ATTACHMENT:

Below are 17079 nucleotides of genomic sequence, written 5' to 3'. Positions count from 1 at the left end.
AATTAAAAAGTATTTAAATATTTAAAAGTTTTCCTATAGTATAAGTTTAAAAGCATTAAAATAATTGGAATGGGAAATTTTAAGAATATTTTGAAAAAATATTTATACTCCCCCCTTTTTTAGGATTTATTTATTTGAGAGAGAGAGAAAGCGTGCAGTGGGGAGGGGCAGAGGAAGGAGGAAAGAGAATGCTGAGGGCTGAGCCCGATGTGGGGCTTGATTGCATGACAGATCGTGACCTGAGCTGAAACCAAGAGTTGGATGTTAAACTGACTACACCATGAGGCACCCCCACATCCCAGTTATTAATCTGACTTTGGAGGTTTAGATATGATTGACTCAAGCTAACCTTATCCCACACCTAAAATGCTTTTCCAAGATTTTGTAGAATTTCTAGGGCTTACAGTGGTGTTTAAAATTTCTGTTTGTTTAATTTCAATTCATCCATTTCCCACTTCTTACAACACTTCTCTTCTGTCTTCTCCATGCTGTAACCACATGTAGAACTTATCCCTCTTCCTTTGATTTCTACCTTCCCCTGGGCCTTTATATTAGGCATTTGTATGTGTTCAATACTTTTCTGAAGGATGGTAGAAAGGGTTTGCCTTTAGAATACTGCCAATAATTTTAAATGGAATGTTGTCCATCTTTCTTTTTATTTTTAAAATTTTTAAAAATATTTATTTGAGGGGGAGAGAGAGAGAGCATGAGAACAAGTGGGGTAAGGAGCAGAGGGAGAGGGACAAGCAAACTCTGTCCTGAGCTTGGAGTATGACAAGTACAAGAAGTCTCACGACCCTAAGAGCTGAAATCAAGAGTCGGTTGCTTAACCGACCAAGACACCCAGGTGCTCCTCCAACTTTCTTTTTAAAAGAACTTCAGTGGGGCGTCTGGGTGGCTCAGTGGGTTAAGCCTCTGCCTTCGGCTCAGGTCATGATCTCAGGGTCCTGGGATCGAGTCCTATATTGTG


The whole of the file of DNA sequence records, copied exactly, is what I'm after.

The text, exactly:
Below are 17079 nucleotides of genomic sequence, written 5' to 3'. Positions count from 1 at the left end.
AATTAAAAAGTATTTAAATATTTAAAAGTTTTCCTATAGTATAAGTTTAAAAGCATTAAAATAATTGGAATGGGAAATTTTAAGAATATTTTGAAAAAATATTTATACTCCCCCCTTTTTTAGGATTTATTTATTTGAGAGAGAGAGAAAGCGTGCAGTGGGGAGGGGCAGAGGAAGGAGGAAAGAGAATGCTGAGGGCTGAGCCCGATGTGGGGCTTGATTGCATGACAGATCGTGACCTGAGCTGAAACCAAGAGTTGGATGTTAAACTGACTACACCATGAGGCACCCCCACATCCCAGTTATTAATCTGACTTTGGAGGTTTAGATATGATTGACTCAAGCTAACCTTATCCCACACCTAAAATGCTTTTCCAAGATTTTGTAGAATTTCTAGGGCTTACAGTGGTGTTTAAAATTTCTGTTTGTTTAATTTCAATTCATCCATTTCCCACTTCTTACAACACTTCTCTTCTGTCTTCTCCATGCTGTAACCACATGTAGAACTTATCCCTCTTCCTTTGATTTCTACCTTCCCCTGGGCCTTTATATTAGGCATTTGTATGTGTTCAATACTTTTCTGAAGGATGGTAGAAAGGGTTTGCCTTTAGAATACTGCCAATAATTTTAAATGGAATGTTGTCCATCTTTCTTTTTATTTTTAAAATTTTTAAAAATATTTATTTGAGGGGGAGAGAGAGAGAGCATGAGAACAAGTGGGGTAAGGAGCAGAGGGAGAGGGACAAGCAAACTCTGTCCTGAGCTTGGAGTATGACAAGTACAAGAAGTCTCACGACCCTAAGAGCTGAAATCAAGAGTCGGTTGCTTAACCGACCAAGACACCCAGGTGCTCCTCCAACTTTCTTTTTAAAAGAACTTCAGTGGGGCGTCTGGGTGGCTCAGTGGGTTAAGCCTCTGCCTTCGGCTCAGGTCATGATCTCAGGGTCCTGGGATCGAGTCCTATATTGTG